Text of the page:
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J Biomech. 1998 Jul;31(7):579-86.

An energy dissipation-based model for damage stimulated bone adaptation.

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  • 1RR&D Center, Veterans Affairs Medical Center, Palo Alto, CA 94304-1200, USA.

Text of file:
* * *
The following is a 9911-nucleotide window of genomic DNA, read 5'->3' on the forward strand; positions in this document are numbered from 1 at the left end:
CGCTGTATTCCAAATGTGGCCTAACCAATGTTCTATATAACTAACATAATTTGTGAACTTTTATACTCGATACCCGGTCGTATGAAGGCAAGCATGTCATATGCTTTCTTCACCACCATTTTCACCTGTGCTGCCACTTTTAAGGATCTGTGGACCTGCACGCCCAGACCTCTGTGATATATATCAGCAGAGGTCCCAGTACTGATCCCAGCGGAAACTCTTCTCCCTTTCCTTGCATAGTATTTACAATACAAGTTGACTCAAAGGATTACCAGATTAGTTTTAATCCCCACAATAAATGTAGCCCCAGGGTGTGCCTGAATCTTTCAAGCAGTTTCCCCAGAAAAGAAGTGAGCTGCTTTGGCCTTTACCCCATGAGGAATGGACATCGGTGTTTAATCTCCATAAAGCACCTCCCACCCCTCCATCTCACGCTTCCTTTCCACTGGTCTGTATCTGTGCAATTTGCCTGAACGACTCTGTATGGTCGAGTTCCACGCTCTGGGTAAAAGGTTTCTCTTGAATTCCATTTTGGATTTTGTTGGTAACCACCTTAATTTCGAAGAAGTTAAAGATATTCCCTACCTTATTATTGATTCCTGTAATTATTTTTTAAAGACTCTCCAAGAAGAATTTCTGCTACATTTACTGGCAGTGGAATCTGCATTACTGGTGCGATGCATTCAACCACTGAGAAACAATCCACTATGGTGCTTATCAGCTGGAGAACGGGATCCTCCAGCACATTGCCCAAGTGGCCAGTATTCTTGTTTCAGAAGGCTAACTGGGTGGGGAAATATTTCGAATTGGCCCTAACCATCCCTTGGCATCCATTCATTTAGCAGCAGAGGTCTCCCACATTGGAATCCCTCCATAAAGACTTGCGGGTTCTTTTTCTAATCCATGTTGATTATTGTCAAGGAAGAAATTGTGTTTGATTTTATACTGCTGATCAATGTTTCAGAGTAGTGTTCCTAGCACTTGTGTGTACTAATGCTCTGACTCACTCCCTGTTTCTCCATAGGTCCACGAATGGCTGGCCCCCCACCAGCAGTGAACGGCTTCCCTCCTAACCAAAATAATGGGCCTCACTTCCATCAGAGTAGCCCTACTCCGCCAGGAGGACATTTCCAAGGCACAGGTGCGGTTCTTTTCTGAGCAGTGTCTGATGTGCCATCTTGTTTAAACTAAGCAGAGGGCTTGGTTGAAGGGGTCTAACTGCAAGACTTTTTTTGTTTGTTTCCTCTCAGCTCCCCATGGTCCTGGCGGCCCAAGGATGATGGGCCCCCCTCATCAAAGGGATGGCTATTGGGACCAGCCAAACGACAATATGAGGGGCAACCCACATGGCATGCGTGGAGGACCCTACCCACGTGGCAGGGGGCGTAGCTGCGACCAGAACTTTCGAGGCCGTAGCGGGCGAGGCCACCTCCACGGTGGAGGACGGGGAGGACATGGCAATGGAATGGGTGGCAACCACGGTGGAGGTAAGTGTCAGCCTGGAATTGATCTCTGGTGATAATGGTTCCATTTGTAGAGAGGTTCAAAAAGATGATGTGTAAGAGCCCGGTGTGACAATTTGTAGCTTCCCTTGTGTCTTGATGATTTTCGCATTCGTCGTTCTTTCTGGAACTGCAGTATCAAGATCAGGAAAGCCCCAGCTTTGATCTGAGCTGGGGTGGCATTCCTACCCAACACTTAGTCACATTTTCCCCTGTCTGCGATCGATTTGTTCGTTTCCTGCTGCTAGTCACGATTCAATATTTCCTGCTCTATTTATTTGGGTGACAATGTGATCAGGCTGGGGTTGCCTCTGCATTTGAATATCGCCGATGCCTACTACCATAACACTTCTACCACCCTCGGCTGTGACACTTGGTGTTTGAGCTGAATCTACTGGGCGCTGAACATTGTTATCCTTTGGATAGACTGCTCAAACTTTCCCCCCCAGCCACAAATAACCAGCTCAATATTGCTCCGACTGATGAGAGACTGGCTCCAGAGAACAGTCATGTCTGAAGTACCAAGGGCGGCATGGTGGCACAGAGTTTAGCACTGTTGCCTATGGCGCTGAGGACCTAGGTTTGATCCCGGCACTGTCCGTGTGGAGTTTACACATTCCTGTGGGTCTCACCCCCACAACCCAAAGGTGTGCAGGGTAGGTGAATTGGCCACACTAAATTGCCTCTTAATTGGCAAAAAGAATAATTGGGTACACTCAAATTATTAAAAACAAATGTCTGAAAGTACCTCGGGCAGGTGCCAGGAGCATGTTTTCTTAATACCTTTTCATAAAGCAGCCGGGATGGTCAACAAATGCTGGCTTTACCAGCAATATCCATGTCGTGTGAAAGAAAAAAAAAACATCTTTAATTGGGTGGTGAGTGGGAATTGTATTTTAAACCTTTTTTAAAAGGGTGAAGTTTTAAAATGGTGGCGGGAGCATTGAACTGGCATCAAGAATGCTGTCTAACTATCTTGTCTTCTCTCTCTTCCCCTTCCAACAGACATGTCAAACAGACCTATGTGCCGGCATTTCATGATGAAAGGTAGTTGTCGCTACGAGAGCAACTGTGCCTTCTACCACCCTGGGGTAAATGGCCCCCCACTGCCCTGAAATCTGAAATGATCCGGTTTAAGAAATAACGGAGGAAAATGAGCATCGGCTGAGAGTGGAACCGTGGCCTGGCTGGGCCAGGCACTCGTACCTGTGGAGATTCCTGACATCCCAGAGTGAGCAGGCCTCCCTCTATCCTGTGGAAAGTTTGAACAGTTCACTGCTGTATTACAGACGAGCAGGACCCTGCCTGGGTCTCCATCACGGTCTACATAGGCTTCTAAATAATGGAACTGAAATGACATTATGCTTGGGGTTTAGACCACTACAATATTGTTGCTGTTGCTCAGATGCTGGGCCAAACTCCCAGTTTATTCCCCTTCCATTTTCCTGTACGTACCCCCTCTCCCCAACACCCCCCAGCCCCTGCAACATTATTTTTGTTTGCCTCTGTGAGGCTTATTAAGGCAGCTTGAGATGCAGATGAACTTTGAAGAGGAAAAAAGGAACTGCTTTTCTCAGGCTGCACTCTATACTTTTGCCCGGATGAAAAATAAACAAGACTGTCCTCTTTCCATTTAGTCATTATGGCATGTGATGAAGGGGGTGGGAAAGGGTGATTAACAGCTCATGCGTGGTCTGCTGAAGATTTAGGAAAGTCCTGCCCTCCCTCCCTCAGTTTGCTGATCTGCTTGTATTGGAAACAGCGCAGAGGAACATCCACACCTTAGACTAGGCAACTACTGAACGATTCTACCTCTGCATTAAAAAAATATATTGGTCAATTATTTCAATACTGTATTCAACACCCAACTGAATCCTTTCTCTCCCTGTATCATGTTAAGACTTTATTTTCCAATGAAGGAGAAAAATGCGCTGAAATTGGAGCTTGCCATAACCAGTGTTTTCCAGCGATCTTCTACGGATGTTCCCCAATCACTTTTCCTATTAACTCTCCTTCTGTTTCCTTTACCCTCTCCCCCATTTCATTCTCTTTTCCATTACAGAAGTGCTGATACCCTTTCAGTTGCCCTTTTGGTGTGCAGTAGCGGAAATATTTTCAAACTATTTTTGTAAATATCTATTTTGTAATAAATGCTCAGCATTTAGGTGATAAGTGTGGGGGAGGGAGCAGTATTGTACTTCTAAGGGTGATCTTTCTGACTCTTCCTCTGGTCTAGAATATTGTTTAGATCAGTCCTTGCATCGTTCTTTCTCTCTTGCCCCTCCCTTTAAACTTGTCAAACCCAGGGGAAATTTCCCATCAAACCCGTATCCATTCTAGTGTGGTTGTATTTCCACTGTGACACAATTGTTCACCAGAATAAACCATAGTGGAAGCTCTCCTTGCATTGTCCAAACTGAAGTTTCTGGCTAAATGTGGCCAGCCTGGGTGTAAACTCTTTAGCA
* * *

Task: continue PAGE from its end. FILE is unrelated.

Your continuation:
Based on experimental observations, several researchers have proposed a role for damage processes in stimulating an adaptive response in bone. In the current study we propose a model for bone adaptation based on cyclic energy dissipation as a measure of bone damage creation. By reanalyzing the fatigue data of Pattin et al. (1996), we derive a uniaxial form of the damage based formulation applicable to cortical regions experiencing primarily longitudinal stresses. Because of the experimentally observed difference between damage formation under tension and compression (Pattin et al., 1996), this formulation naturally predicts a difference in the adaptive response to tensile and compressive loading. This feature distinguishes the new formulation from existing strain energy based adaptation theories which treat tensile and compressive strains identically. Thus, developmental adaptation in response to unequal generation of damage provides one possible explanation for the experimentally observed difference between peak tensile and compressive bone surface strains.

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